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Before delving into the theoretical discussion, let us begin with a recent incident.

Two national intelligence agencies have started investigation against Judge Harunur Rashid, who is now working as Metropolitan Magistrate at the Chittagong Metropolitan Court. On May 9, 2016, four different teams from two of the agencies have visited the Chittagong Court, and also Chittagong University from where the judge graduated.

The Judge came under spotlight when he punished a student leader named Nurul Azim Roni (Secretary of the Chittagong City Unit of Bangladesh Chhatra League) for electoral offenses, and sent him to jail with a sentence of two years under the Election Rules, 2016. Roni was arrested by the BGB from a polling center of Hathazari with a 9 m.m. pistol and 15 rounds of bullets. Judge Harunur Rashid was acting as the Mobile Court on that spot, and the immediately sentenced Roni for the punishment for electoral violence. A case for carrying illegal arms has also been lodged.

However, sympathizers and party-men of Roni accused the Judge of being politically motivated, and hinted that he belongs to the opposition political ideology. Now, National Intelligence agencies started to search for his background and affiliations, and also his activities during the period of studentship at the Department of Law of University of Chittagong.

However unlikely it might sound, this is not very surprising in Bangladesh.

Very recently, Supreme Court of Bangladesh issued an order to the subordinate Courts to adhere to a more strict attitude and standard, since there have been some attempts to influence the judicial proceedings through phone calls or in other ways. In a special letter sent to all the Judges on April 27, 2016, the Supreme Court instructed them to be more strict to follow the principles, and to be prompts to punish anyone who intends to influence the judicial proceedings.

In a hierarchical judiciary, the higher courts usually control subordinate courts to avoid deviations from the higher standard of judicial behavior thus preventing damage to public confidence in the judiciary (Hussain Ara Khatoon v State of Bihar (1979) Cr L J 1045). The Constitution, in a number of provisions, warrants the separation of the judiciary from the executive as an overriding goal to ensure judicial independence in a functional sense.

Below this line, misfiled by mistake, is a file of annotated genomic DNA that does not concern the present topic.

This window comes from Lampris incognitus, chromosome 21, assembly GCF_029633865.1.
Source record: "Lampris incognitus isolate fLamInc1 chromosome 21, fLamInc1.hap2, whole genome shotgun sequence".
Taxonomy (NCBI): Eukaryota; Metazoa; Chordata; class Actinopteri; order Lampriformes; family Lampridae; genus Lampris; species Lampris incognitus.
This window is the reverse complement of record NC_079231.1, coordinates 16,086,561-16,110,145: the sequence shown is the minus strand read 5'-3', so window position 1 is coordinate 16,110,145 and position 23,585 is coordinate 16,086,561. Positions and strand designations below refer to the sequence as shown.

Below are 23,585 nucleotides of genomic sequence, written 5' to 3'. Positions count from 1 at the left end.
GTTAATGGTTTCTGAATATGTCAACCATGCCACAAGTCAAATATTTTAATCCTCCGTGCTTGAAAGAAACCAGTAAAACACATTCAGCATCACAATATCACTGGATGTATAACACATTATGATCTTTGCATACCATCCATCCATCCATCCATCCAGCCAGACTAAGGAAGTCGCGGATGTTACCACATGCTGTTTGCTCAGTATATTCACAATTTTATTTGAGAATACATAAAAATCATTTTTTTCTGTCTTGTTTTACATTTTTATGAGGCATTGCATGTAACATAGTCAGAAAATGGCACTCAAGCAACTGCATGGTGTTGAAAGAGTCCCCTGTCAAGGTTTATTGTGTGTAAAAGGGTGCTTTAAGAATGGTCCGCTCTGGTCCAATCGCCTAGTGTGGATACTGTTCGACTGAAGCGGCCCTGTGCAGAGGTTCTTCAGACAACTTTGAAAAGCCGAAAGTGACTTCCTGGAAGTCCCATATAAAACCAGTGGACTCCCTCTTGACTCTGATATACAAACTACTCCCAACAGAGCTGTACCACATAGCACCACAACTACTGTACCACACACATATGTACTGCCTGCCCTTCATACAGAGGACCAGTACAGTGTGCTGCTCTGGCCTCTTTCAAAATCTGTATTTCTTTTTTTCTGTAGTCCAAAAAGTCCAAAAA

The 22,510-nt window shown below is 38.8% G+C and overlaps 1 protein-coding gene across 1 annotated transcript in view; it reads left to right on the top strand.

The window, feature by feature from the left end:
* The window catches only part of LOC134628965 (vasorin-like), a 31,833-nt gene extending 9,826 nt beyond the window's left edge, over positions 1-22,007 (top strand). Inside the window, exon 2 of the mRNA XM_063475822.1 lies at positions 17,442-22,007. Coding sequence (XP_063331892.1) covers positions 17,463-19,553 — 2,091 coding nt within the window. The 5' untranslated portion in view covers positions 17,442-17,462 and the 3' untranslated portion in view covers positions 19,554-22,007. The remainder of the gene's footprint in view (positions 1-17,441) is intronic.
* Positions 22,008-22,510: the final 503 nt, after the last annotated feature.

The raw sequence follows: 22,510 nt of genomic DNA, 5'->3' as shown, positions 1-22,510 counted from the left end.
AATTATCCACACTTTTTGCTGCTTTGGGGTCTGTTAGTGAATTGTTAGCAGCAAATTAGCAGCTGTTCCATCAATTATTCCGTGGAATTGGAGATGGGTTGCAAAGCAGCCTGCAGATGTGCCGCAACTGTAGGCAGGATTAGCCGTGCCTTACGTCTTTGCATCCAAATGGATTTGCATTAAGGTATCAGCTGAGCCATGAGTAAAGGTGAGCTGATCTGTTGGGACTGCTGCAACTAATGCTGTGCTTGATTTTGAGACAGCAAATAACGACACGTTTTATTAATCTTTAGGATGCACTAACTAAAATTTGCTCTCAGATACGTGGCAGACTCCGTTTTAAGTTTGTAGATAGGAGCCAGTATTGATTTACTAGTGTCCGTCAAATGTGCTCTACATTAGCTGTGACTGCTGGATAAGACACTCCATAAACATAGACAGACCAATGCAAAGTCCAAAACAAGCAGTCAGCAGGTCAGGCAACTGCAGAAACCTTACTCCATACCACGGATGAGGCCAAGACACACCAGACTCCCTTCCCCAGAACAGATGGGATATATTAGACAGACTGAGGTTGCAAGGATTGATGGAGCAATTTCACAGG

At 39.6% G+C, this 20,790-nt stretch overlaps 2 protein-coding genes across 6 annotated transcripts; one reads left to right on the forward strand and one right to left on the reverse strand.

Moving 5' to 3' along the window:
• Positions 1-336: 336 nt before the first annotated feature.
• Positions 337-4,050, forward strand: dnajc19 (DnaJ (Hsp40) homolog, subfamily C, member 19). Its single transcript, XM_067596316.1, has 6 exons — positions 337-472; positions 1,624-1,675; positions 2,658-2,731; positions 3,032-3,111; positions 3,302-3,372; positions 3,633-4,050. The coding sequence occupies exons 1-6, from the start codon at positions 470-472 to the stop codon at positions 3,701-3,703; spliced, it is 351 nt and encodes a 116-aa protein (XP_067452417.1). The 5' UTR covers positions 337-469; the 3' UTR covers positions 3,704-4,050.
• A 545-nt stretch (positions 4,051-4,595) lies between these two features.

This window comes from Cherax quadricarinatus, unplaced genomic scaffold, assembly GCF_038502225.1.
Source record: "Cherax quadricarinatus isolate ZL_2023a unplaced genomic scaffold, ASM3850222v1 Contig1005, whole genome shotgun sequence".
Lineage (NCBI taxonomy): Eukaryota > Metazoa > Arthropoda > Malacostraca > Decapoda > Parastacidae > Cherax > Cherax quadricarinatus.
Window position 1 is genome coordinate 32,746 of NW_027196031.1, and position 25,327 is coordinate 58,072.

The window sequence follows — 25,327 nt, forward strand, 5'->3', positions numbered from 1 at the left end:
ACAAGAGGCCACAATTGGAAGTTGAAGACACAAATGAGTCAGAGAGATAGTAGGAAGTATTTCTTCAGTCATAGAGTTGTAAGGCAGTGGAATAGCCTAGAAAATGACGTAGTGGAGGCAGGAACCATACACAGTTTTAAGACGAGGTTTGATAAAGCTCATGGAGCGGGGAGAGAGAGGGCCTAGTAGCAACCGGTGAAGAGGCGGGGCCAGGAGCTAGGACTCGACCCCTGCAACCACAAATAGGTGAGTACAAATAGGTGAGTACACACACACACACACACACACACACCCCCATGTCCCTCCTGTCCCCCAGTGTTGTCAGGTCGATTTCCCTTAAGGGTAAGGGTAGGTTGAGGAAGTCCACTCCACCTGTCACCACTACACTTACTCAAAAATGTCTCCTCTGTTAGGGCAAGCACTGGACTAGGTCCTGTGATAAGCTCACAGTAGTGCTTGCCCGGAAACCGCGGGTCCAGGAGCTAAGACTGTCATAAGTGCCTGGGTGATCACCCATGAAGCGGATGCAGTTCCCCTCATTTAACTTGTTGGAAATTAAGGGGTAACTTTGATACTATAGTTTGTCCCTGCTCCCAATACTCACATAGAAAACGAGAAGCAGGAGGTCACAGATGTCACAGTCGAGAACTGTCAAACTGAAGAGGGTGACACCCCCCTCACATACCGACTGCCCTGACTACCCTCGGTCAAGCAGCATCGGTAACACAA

Some recent incidents also show some desperate attempts from the Executive to establish a control over the judiciary; especially with the 16th Constitutional Amendment and the ongoing process to adopt the Bangladesh Supreme Court Judges (Investigation) Act 2016, which empowers the parliament to impeach any Supreme Court judges. However, in a very bold step, High Court Division has declared the 16th Constitutional Amendment as illegal, which hinders the process of the Govt. for a while.

 

Historically, adherence to the due process of law and justice in the performance of executive functions is almost non-existent in Bangladesh. There is a great deal of executive interest at stake in the separation of the judiciary. The maintenance of a dependent judiciary has been politically expedient for the executive. It is therefore unlikely that the initiative would come from any executive government. It is indeed the judiciary itself that has been instrumental in forcing the executive to formally proclaim the separation of the judiciary in the aftermath of the Masdar Hossain case. There appears to be no palatable alternative other than further higher judicial tenacity and activism in contriving ways to ensure the constitutionally entrenched separation and independence of the lower judiciary. Shagging-off this popular expectation and constitutional requirement may fuel a public confidence crisis in the judiciary and might be paradoxical to its status as the guardian of the Constitution.

M Rafikul Islam, Professor of Law at the Macquire University of Australia

In this situation, one can do nothing but hope that Bangladesh will be back in the track, to ensure the functioning of an independent judiciary, which will work as the pivot for the other organs and institutions who are also lacking energy and motivation. As former US President Andrew Jackson rightly noted, all the rights secured to the citizens under the Constitution are worth nothing, and a mere bubble, except guaranteed to them by an independent and virtuous Judiciary. It is, after all the last resort for everyone aggrieved !

Where art thou, Bangladesh !

 

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